The book Future-Focused Leadership by G. Marx (2006) covers a vast swath of education leadership principles, which if executed correctly, provide a strong foundation for leadership success. Marx discusses at length the qualities of a great leader including inspiring trust, creating inclusiveness, perpetuating curiosity, and developing a drive for constant self-improvement (2006). While many of these concepts deserve attention, the most important focus from the book is on the need for leaders to understand the environment in which he or she operates in order to make the most effective decisions and uncover opportunity as well as inspiring teachers at different experience levels to change (Marx, 2006).
Marx (2006) supports the idea that the leader is a generalist, with great knowledge in a specific area and the ability to learn just about anything else (pg. 15). In addition, Marx espouses an environment of empowerment and that leadership can come from any member of the organization (2006, p. 16). This is an important idea because leadership is not dependent on a title but instead, encompasses the actions that anyone can take to support the forward movement of the goal. In Marx’s (2006) view, an effective leader may have a specific role to play but remains aware of the bigger picture (pg. 12). Great leaders “connect the dots and seek common ground” (Marx, 2006, pg. 26) but remain aware of the context surrounding the decision.
Another element of understanding the decision-making environment includes solving or dismissing pre-existing issues (Marx, 2006, pg. 6). This concept is very similar to the ideas in the book Sacred Cows Make the Best Burgers by R. Kriegel and D. Brandt (1996). In Sacred Cows, the reader is encouraged to look at the pillars of the business and tackle the ideas from a fresh perspective. Kriegel suggests taking reports, measurement tools, processes and other long standing, entrenched tools of the business and challenge the effectiveness of these tools (Kriegel, 1996). By harnessing the power of creative thinking and dismissing previously held ‘sacred cows,’ leaders have the opportunity to review old issues and solve those challenges in new ways.
Another tenant of Future-Focused Leadership is the idea that even “those who have been rigid…can find the process of continually shaping a future, exciting, interesting and downright fulfilling” (Marx, 2006, pg. 6). Marx is saying that even experienced educators who may be completely satisfied with the status quo can be revitalized into enthusiastic agents of change. Of all of Marx’s suppositions presented, this is the most challenging to understand and enact. Like any object in motion, most humans tend to stay on a path until something requires them to change. Usually, this change occurs only because it is more uncomfortable to not change. If that is true, then it is going to require a great deal of energy, commitment and passion on the part of leaders in the educational system to inspire this class of educators. The next question is whether expending that energy on the entrenched establishment is worth the time when those resources are better utilized engaging the minds of teachers who are more open to change. The challenge with that idea is that educational leaders may not have an option. With unions protecting teachers despite their actual ability and engagement in the classroom, trying to inspire an educator who is apathetic to the process and looking towards collecting a pension may be the only choice. With this question, those leading the profession will have an enormous challenge ahead of them that Marx fails to answer.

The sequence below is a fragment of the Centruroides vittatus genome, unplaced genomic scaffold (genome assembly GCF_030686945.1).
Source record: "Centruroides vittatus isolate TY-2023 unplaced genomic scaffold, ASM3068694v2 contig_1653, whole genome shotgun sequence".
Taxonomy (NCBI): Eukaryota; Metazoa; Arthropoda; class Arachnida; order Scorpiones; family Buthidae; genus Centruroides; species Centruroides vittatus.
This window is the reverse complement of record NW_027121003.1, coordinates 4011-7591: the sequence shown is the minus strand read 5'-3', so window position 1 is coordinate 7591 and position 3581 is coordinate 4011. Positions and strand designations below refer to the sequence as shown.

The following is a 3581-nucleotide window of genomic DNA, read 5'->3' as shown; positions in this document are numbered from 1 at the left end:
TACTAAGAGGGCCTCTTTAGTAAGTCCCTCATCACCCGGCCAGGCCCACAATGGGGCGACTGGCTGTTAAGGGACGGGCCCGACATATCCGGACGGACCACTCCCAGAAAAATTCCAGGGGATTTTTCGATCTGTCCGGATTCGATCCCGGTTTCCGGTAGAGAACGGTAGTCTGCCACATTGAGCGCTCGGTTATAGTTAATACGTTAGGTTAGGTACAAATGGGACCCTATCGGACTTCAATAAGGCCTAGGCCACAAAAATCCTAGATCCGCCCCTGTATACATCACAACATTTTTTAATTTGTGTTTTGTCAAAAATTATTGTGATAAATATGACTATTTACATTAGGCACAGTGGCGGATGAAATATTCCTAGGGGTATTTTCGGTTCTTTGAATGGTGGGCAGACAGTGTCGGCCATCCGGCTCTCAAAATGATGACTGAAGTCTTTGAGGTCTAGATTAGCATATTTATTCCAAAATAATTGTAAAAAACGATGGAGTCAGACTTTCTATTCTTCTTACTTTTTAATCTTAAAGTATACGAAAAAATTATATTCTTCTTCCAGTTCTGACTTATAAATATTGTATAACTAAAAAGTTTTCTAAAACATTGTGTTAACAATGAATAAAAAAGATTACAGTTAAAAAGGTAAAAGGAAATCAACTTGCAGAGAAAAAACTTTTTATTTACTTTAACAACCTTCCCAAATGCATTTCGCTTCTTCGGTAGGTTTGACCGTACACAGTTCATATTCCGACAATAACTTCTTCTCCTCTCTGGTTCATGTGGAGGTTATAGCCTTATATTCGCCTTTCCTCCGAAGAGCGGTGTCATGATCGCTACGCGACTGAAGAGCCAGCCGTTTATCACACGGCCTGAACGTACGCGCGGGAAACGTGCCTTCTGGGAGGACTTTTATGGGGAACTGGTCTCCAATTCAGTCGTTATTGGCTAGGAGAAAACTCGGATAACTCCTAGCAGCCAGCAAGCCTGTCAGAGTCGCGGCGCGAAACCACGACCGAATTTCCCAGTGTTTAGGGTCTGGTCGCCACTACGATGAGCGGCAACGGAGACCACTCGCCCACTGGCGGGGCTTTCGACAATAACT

Overall, Marx does an excellent job covering the foundation for strong leadership in education or any industry. His focus on being aware of the environment in which decisions are made helps to provide context and quality to the decision-making process. By challenging the ‘sacred cows’ of education, Marx also gives leaders new guidance on how to solve problems that have plagued the education system. The only unanswered question is how to inspire educators who may have lost interest in the inspiration of others. While that is a question that requires further discussion, Future-Focused Leaders is a well-written book and a foundation for future leaders in any industry.
Kriegel, R. J., & Brandt, D. (1996). Sacred cows make the best burgers: Paradigm-busting strategies for developing change-ready people and organizations. New York: Warner Books.
Marx, K. (2006). Future-focused leadership: preparing schools, students, and communities for tomorrow’s realities. Alexandra, VA: Association for Supervision and Curriculum Development.